'Lesbian Bridezillas' Town Considers Law to Punish Shop Owners' Refusal to do Business

'Lesbian Bridezillas' Town Considers Law to Punish Shop Owners' Refusal to do Business

In the wake of a media firestorm raging against the Christian owners of a bridal shop who refused to supply wedding dresses for lesbian brides, the town of Bloomsburg, Pennsylvania is debating a possible law on whether shop owners have a right to refuse business to customers.

Breitbart News reported last month that when Victoria and Thomas Miller, owners of the W.W. Bridal Boutique in Bloomsburg refused to provide wedding dresses to lesbian brides because of their religious beliefs, they were bullied on social media and their website had been hacked to suggest their store had closed under pressure from same-sex marriage supporters.

Subsequent to Breitbart News’ report, CNS News.com identified G. Andrea Shay as the woman who called W.W. Bridal Boutique to schedule an appointment to order two wedding dresses as well as “dresses for the groomsmen.”

CNS News.com reports:

“I was put on hold for about 5 minutes so the lady could get her appointment book. She took me off hold and said unfortunately she would not be able to schedule an appointment for us because they currently do not service same sex couples and it’s just not something they do,” Shay reportedly said in a Facebook post.

Calling the shop “strange and rude,” she added:

My husband and I tried to give W. W. Bridal our business, but when the management found out that we needed to order a wedding gown for my husband, and dresses for the groomsmen, they would not allow us to order from them claiming that such a thing would “Break God’s Law.” So they do not want money from people who enjoy cross-dressing. They insisted that we “Must be gay,” since we wear clothing of the opposite sex. Very strange and rude management.

CNS News.com reported Thomas Miller’s comments to local newspaper Press Enterprise, in which he noted that recently the shop had inadvertently accepted an order for a wedding dress from a same-sex couple.

“We faced the gay marriage issue knowingly for the first time in June of this year, when one of our employees accepted a wedding dress order from a gay couple,” Miller wrote. “When we realized what had happened, we decided that we had an obligation to follow through for them.”

“We will complete the order we received in June or provide a full refund,” he added. “The choice is theirs. W.W. Bridal has never failed to honor a commitment.”

Miller continued:

But, now we had to decide whether or not our conscience and faith would allow us to participate in future gay and lesbian weddings. To be clear, our objection is not at all directed to gays or lesbians as individuals. We will sell our products to gay individuals. It is our participation in the marital process between same sex couples which we concluded to be a violation of a sacred tenant of our religious faith, which is that a marriage is a commitment between a male and a female.

“The gay and lesbian community has won a hard-fought battle to protect their liberty and rights to pursue happiness,” Miller said. “But, does that give gay activists the right to take our liberty and to restrain our right to pursue our religious faith as we see fit?”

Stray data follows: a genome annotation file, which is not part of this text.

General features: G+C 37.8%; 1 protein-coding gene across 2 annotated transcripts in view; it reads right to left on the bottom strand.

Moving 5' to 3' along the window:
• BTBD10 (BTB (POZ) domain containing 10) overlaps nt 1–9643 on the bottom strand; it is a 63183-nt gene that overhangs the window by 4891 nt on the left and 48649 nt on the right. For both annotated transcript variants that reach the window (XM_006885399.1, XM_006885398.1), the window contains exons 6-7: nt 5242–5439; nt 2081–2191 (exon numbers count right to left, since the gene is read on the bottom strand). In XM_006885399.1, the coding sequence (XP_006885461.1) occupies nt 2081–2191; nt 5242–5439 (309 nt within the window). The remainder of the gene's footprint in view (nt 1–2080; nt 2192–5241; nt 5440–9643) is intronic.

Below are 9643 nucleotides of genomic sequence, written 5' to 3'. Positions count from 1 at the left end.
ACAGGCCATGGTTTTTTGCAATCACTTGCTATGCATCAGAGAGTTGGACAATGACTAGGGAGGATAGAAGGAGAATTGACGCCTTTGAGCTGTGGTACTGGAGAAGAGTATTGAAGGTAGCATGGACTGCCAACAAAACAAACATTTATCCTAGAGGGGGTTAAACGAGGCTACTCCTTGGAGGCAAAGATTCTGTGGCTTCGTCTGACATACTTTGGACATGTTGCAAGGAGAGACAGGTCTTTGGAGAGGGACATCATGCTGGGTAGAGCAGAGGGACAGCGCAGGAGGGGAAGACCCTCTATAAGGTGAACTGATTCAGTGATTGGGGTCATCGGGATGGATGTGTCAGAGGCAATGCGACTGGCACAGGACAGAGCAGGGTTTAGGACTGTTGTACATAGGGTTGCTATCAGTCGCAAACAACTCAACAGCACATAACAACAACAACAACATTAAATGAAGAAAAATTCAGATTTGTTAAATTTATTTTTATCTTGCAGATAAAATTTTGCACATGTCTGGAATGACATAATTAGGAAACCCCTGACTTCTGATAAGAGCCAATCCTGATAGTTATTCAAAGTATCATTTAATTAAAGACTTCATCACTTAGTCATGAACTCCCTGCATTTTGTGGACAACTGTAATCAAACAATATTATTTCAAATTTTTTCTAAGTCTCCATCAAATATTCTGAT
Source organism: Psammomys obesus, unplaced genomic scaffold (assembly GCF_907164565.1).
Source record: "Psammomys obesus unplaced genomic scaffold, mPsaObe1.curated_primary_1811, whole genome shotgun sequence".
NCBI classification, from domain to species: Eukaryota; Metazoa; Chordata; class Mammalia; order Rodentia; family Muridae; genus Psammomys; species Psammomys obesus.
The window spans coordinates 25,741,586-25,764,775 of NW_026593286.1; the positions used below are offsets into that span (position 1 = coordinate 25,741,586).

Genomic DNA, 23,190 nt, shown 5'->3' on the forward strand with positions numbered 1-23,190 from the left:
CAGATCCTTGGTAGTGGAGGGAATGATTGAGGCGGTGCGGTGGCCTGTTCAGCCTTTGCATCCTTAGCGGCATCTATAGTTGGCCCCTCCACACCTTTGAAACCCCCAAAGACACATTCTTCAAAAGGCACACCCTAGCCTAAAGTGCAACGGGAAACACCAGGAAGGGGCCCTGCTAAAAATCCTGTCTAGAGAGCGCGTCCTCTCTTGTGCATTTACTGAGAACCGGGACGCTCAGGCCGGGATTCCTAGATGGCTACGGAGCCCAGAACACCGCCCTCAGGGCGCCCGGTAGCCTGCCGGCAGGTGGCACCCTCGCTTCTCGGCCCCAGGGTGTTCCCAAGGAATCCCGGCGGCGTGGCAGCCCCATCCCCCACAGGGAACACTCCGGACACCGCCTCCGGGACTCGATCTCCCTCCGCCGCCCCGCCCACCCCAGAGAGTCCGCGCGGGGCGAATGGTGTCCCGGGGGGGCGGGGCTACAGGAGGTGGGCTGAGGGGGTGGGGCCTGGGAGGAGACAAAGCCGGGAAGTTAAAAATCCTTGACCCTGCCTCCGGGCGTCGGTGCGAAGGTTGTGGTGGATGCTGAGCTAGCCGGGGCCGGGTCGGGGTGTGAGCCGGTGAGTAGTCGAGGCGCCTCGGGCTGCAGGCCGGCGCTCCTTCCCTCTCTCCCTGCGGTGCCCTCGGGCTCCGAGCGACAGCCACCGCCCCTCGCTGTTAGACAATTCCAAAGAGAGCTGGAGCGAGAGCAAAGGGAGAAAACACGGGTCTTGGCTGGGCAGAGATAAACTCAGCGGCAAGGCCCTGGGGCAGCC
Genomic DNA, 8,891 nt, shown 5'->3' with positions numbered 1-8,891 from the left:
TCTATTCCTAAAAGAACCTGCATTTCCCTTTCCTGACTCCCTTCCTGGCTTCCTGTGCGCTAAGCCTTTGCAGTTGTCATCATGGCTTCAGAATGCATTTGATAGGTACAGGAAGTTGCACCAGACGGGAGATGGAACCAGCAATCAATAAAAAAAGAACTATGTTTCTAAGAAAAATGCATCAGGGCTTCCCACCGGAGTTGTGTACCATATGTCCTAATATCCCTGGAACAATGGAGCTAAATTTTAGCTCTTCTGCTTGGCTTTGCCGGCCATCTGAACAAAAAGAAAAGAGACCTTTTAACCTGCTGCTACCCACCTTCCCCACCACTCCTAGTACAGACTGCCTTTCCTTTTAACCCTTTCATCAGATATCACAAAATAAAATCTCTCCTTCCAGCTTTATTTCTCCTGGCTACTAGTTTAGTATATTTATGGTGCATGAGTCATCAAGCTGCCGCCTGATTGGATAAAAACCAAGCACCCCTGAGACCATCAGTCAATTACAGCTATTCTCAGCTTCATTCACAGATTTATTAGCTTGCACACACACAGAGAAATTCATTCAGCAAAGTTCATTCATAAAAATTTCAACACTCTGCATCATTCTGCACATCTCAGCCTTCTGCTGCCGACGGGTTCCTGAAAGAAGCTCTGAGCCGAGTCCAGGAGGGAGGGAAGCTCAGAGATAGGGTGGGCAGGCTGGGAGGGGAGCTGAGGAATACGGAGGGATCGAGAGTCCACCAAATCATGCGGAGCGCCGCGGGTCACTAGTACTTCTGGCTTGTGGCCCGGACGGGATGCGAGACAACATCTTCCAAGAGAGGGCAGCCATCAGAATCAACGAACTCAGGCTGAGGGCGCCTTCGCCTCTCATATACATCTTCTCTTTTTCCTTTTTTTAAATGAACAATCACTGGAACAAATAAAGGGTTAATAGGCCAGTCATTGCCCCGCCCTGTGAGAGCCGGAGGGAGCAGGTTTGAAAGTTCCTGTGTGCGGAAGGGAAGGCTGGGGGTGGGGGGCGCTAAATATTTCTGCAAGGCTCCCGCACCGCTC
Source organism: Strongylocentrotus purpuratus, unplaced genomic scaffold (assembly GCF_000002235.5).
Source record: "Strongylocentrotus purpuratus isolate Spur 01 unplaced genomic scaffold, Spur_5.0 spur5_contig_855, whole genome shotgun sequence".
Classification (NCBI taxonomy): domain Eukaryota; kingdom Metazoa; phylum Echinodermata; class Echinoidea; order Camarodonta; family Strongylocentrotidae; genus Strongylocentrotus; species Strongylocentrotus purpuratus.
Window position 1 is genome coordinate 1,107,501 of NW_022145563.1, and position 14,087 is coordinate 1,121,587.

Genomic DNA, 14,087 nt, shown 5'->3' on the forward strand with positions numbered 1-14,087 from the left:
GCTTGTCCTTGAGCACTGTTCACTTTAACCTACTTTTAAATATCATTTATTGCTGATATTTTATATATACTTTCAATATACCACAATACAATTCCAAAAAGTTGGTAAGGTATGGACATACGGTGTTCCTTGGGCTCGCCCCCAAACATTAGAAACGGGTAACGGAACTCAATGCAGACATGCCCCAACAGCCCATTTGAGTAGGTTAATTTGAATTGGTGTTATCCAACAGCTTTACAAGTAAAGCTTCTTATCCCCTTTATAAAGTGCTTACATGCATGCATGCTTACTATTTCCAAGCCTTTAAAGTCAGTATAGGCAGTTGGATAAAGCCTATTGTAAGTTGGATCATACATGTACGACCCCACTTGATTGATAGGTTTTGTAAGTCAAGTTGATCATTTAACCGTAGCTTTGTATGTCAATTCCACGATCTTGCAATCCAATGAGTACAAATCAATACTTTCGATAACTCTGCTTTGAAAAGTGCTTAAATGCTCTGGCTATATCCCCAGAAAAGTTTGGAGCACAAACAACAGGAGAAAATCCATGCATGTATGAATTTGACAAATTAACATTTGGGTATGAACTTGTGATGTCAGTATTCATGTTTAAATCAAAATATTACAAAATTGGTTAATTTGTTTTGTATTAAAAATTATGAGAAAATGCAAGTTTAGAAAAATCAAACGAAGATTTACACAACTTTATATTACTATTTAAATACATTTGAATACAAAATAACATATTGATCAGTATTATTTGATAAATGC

The town’s Community and Economic Development Committee (CEDC) has now begun meetings to review the proposal, brought by gay activist and Democrat State Committee member Dwayne Heisler and his supporters, for an ordinance that would specifically ban businesses in the town from discriminating against LGBT customers.

Peter Kendron, Bloomsburg reporter for the Press Enterprise tweeted out comments from the first CEDC meeting held last week. Kendron noted that Al Luschas, attorney for the W.W. Bridal Boutique owners, said his clients and their children were also threatened with rape.

According to Bloomsburg Town Council Administrator William Lowthert, however, Heisler’s proposal may have an uphill climb to become an ordinance. 

“Bloomsburg is the only town in the state of Pennsylvania,” Lowthert told Breitbart News on Friday. “Various codes are assigned to ‘towns,’ ‘townships,’ ‘boroughs,’ or ‘cities,’ and our ‘town’ has a fairly small code that does not legally give us the authority to adopt such an ordinance.”

Lowthert added that the town’s attorney said Bloomsburg would first have to adopt a section of code that would enable it to have such legal authority.

“Other communities who have adopted such ordinances are not ‘towns,'” he said. “Some have been under the impression that this proposal would be immediately adopted.”

Lowthert said about 50 people attended the CEDC meeting and that both sides were heard. No decisions were made, he added, and another meeting for continued discussion is scheduled.

“Some people feel such an ordinance is necessary,” Lowthert continued. “The audience was evenly split in terms of opinions.”

Lowthert said those opposed to the ordinance based their comments on separation of church and state, religious issues, the First Amendment, and their belief that town government shouldn’t be delving into this issue because business owners have the right to conduct business with whom they please.


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